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Requiem For a Genre Star: Michael Massee and Familiar Faces In Small Roles…

With Jamie Foxx in contention to play Electro in the sequel to The Amazing Spider-Man, I got thinking about the teaser in the middle of the credit sequence. In the small scene, a mysterious visitor confronted Curt Connors about what Peter Parker did or did not know about his father. He got a single line, and was couched in shadow. My less cynical side suggests that this was an attempt to play up the mystery of the character so his inevitable appearance in the sequel would make sense. My more pragmatic side figures that it was to leave the role open for the production team to hire a big-name actor for the character’s appearance in the next film in the series. That is, after all, why all the shots of Norman Osborn in The Amazing Spider-Man were careful not to reveal any facial features. Perhaps they can be digitally reinserted into the first film when the role is cast next time around?

However, this short sequence is a bit disappointing, if only because I was able to recognise the actor appearing, only for a second, cloaked in darkness. He was Michael Massee. And I feel a little sad that this means he likely won’t be playing a significant role in the sequel.

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Dan Slott’s Run on The Amazing Spider-Man – Ends of the Earth (Review)

While Ends of the Earth might not work quite as well as Dan Slott’s other epic from his Amazing Spider-Man run, Spider-Island, it does succeed in playing to the writer’s strengths with the character. It seems like Slott is fascinated with how Spider-Man interacts with the world – both in terms of the other fictional constructs of the shared Marvel Universe, but also in how the character tries to make his world a better place through more than beating up bad guys. Apocryphally, Stan Lee once argued that comic book fans don’t want change, but “the illusion of change”, and Slott manages to do something which almost seems impossible. He offers a take on the web-crawling wonder that is by turns classic and yet boldly new.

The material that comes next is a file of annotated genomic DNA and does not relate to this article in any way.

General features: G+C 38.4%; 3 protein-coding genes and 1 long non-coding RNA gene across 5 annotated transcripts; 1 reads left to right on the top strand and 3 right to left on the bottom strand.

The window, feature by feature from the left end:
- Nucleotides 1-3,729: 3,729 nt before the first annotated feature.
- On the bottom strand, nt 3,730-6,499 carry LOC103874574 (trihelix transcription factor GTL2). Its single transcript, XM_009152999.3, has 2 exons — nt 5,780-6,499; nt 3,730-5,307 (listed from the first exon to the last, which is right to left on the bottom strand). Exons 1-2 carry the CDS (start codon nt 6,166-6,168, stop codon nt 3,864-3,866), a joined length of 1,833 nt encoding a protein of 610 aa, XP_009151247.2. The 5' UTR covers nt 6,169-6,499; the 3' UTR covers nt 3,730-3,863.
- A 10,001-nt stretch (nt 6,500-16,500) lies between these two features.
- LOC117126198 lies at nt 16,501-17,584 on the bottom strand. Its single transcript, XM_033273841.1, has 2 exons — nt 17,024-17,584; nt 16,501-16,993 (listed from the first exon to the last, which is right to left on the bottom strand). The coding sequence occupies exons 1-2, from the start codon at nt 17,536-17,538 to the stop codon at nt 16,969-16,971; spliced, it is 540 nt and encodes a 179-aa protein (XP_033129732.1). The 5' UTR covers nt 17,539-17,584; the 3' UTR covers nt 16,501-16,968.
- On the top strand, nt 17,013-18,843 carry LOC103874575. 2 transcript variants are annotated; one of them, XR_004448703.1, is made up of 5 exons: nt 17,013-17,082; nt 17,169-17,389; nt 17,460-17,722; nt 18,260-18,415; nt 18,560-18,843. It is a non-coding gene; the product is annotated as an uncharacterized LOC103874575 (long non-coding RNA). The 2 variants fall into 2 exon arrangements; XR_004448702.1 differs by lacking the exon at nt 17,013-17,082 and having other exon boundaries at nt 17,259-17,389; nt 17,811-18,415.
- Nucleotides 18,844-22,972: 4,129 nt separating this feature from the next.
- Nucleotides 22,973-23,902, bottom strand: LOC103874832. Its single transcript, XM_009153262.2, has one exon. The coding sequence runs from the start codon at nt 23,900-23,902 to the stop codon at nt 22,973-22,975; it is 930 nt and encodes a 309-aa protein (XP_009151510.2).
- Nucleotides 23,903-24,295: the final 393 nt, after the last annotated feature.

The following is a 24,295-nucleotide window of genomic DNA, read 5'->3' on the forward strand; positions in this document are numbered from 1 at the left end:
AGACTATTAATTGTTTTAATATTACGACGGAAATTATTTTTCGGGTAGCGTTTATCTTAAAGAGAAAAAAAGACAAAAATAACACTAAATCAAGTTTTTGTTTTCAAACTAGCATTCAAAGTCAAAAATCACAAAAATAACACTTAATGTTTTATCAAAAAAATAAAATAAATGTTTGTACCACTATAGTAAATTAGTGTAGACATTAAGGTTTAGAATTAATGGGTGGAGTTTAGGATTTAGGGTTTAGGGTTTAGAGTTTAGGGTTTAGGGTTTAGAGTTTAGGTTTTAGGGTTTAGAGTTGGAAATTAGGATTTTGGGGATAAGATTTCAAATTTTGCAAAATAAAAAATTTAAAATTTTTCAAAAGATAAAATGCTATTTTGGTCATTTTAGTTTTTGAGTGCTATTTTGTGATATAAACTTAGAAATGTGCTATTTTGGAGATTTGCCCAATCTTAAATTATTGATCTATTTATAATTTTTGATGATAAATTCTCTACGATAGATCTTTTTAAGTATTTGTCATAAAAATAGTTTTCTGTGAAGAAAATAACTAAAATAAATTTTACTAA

The last sand…

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Dan Slott’s Run on The Amazing Spider-Man – Spider-Island (Review/Retrospective)

Dan Sott’s Amazing Spider-Man run has been pretty well received by fans. Credited with giving the title a sense of fun after the continuity-tangling mess of One More Day, Slott has managed to inject some fun back into the franchise. Or so I’ve heard. Despite being a fan of Slott’s Mighty Avengers, I remain somewhat disappointed that there’s been no effort made to collect his Amazing Spider-Man run into either an omnibus or an oversized hardcover collection. Still, I recently had the pleasure of devouring Slott’s Spider-Island plotline in a nice oversized hardcover, and I have to admit that I was more than a little impressed with Slott’s epic “event” comic book.

New York, New York, it's a hell of a town!

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Tangled Webb: The Amazing Spider-Man and Doing Twilight Right…

A lot has been made of the argument that The Amazing Spider-Man is a superhero movie for girls. Indeed, comparisons have been made to Twilight of all things, suggesting that The Amazing Spider-Man has been constructed in such a way as to appeal to younger female audience members. I think that’s a fair point, even if mentioning the “T-word” inevitably provokes fanboys to foam at the mouth. Gwen Stacy, as brilliantly portrayed by Emma Stone, feels like a much more central and important part of this film than any female character in any major superhero blockbuster produced over the past few years. However, there’s also a sense that while there are some quite conscious and deliberate similarities between the Twilight franchise and this “new and improved” superhero reboot, The Amazing Spider-Man manages to fulfil all these tropes and conventions without resorting to the uncomfortable sexism and stilted emotional responses that have prompted a lot of critics and viewers to so loudly criticise Stephenie Meyers’ vampire franchise.

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Non-Review Review: The Amazing Spider-Man